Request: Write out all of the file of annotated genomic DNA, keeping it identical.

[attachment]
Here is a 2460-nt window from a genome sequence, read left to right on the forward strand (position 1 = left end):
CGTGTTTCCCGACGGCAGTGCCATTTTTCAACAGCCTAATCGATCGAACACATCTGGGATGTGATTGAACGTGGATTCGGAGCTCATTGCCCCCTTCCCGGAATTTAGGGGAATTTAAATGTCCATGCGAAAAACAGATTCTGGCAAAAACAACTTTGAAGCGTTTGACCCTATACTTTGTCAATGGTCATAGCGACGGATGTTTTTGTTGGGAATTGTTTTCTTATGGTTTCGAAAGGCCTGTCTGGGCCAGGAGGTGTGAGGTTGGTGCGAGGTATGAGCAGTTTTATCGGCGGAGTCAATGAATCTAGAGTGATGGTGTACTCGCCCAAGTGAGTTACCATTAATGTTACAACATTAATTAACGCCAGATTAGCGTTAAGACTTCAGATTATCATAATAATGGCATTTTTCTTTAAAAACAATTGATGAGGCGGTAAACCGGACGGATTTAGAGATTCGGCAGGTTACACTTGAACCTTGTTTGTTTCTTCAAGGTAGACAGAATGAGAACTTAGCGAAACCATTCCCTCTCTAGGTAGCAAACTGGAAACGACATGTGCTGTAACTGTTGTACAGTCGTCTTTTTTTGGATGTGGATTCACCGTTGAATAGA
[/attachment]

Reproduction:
Here is a 2460-nt window from a genome sequence, read left to right on the forward strand (position 1 = left end):
CGTGTTTCCCGACGGCAGTGCCATTTTTCAACAGCCTAATCGATCGAACACATCTGGGATGTGATTGAACGTGGATTCGGAGCTCATTGCCCCCTTCCCGGAATTTAGGGGAATTTAAATGTCCATGCGAAAAACAGATTCTGGCAAAAACAACTTTGAAGCGTTTGACCCTATACTTTGTCAATGGTCATAGCGACGGATGTTTTTGTTGGGAATTGTTTTCTTATGGTTTCGAAAGGCCTGTCTGGGCCAGGAGGTGTGAGGTTGGTGCGAGGTATGAGCAGTTTTATCGGCGGAGTCAATGAATCTAGAGTGATGGTGTACTCGCCCAAGTGAGTTACCATTAATGTTACAACATTAATTAACGCCAGATTAGCGTTAAGACTTCAGATTATCATAATAATGGCATTTTTCTTTAAAAACAATTGATGAGGCGGTAAACCGGACGGATTTAGAGATTCGGCAGGTTACACTTGAACCTTGTTTGTTTCTTCAAGGTAGACAGAATGAGAACTTAGCGAAACCATTCCCTCTCTAGGTAGCAAACTGGAAACGACATGTGCTGTAACTGTTGTACAGTCGTCTTTTTTTGGATGTGGATTCACCGTTGAATAGA